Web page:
I spent some time in Psychiatric Observation Unit after that. A Psychiatric Observation Unit is a politically correct padded cell.
The first night they strapped me into a gurney like a Soviet space monkey welded into his capsule. They trundled the gurney into a room crowded with medical equipment: monitors, tubes, and drips; accordion lungs, oscilloscopes, and little, round sensors to be applied to the scalp. In the heart of it all was a gurney shaped hole and I was slid into it – a missing piece, a perfect fit – all the machinery hummed to life. Continue reading
I patrolled the school yard for a while before class. All was quiet on that front – too quiet. Happy students were everywhere: playing sports, huddled in cliques, sailing Frisbees across the yard. By the fence, I lingered a moment, watching a girl across the lawn. She had drapes of dark hair, wild-green eyes and absolutely no idea I loved her. A soldier’s life is hard and in war sacrifices must be made. Continue reading
You can’t see them, but they’re everywhere: they’re invisible.
One might be breathing on your shoulder this very moment. The man sitting next to you or the pretty girl behind the cash register could be one of them, the mailman, the policeman, the gas station attendant, any one of them, but you would never know. You can’t see them. They’re invisible. Continue reading
First, let’s try some gratefulness: two day ago this quixotic collection of meandering ruminations surpassed 100 hits and has already climbed to 130. Thanks to all of you who have kept up, who have followed and who have popped in. I am surprised, bashful and delighted in equal parts. I never expected to win even this much acclaim by tilting at windmills. I shall have to step my game up. (I’ll be tilting at aircraft turbines next. I’ve never met a damn-fool-thing-to-do that didn’t attract me.)
Gratefulness is appropriate because I’ve been living under a certain pallor for the last week and I had, for at least a few hours, that weight lifted this eventide. Anyone who’s been here recently, or with the foolhardiness to click on the archives, can tell my posts have suffered under a heaviness of heart and spirit; I’ve just been incapable of summoning any mirth out of my depth this last week. Until tonight — and I grant you that a few poor Don Quixote jokes should not be taken for the blush of spring — I got out to a decent AA meeting along with some decent people. It meant the world to me, I’ve been struggling.
And you, oh reader, have meant a lot to me, too. I am honored to place my pen in your service.
Earlier I was doing some research on 12 step programs. I had hoped to learn that their success rates were magnificent, that they far surpassed the programs propounded by psychiatric practice. Well, I was half right. Their success rate isn’t well known but those other programs — the ones put together by the high priesthood of psychiatry — their success rates probably hover somewhere between 1 in 30 and 1 in 40. That’s technically lower than the rate of spontaneous remission of the disease of addiction (i.e. the rate at which people left to their own devices will just suddenly quit one day) which, I suppose, means those programs are actually bad for you. (I can’t for the life of me find where I read this right now, but I’ll edit and cite something in the near future.) Continue reading
I am a foreigner of sorts — a Brazilian national by birth — and, since I’ve been thoroughly Americanized by upbringing, I enjoy a somewhat unique vantage on the question of children in adult-oriented places. From where I stand I see the perspective of Brazilians, a traditionally family-oriented people; the perspective of Americans, who prefer to compartmentalize their lives; and the perspective of immigrants, who often cling to each other for survival in the storm. I have no children as of yet — and, god-willing, won’t have that blessing for some years to come — but I believe I’ll one day practice a certain moderation in this respect. Continue reading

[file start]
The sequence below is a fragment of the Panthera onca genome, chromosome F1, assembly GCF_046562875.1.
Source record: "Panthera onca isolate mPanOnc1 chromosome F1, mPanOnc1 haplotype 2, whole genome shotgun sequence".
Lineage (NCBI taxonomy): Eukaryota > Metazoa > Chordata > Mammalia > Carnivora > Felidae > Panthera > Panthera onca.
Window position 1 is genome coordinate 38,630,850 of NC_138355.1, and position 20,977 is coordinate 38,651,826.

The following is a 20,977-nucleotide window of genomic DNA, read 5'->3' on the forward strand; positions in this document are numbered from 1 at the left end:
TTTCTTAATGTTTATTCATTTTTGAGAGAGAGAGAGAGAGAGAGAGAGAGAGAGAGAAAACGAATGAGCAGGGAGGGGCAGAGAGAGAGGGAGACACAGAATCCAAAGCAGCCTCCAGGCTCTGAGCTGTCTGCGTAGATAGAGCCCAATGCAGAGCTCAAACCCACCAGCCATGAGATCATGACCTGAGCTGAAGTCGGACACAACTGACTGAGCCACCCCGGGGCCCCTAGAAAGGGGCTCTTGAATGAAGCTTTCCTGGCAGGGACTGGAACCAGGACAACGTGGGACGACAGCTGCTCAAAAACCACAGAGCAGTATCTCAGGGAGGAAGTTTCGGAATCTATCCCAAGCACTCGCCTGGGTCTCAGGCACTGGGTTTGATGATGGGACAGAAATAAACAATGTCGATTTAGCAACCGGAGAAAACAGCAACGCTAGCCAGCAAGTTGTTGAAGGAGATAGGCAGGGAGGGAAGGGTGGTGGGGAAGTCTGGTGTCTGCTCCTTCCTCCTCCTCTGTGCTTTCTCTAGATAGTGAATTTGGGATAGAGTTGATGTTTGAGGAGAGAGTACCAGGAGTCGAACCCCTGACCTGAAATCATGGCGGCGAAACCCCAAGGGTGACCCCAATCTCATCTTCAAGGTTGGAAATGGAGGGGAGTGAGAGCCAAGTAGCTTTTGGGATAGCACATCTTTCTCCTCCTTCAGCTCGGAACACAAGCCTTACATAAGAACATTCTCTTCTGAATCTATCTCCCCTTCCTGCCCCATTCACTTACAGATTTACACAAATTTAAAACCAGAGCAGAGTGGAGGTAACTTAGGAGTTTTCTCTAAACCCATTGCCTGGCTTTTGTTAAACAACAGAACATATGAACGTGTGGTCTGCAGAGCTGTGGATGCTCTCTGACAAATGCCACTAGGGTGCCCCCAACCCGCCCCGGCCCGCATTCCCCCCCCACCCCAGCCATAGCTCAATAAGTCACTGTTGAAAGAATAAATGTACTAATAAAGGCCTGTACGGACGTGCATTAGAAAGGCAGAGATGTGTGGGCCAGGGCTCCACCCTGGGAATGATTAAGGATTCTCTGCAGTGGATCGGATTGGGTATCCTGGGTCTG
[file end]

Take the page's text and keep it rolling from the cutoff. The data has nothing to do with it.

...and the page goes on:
I am, of late, wrung between a fugue of creative energy and a drizzly November of the soul (—Melville), and this is a dangerous place for me, I know. Continue reading
There is a place where the cinder block walls have been scoured a uniform white and the floors with a long, endless gray. In this place are rooms filled with gray bed frames and gray mattresses. The hard, plastic chairs are all white. The tiles in the bathroom are institutional gray. The old pool table — its felt tattered — is white. The doors are gray, the windows white; the lockers gray, the sheets white. Continue reading
Hello and welcome from beautiful, sunny Creedmoor Psychiatric Hospital! I might have said just a few days go. Building 40 is a locked ward 14 stories high — the criminally insane are on the 4th floor — but most of the crazies are well enough to walk the grounds. Well, walk is a relative term, we’d be better off calling it the thorazine shuffle. You know the one: eyes fixed on the ground 2 feet ahead, a thin line of drool hanging off the lower lip, arms too heavy to swing, feet too heavy to pick up. Charlie Murphy can keep his yayo, most of the denizens of this compound would rather tell you, “Thorazine’s a hell of a drug!” Continue reading
The time has come — said the Walrus — to inject a bit of rationality into the relationships between the world’s religious communities. I hate to add vitriol to a situation already besotted with senseless rage so instead I will take a stern tone and say that rationality is not endemic to the practice of religion and the result is a tribalist myopia that causes mistrust, fear, hatred and violence. I believe that, as a species, we can no longer afford tribalism — let alone mistrust and violence — so it’s time to settle an age-old problem: are we going to practice religion in a responsible way or are we going to give it up as too dangerous? Continue reading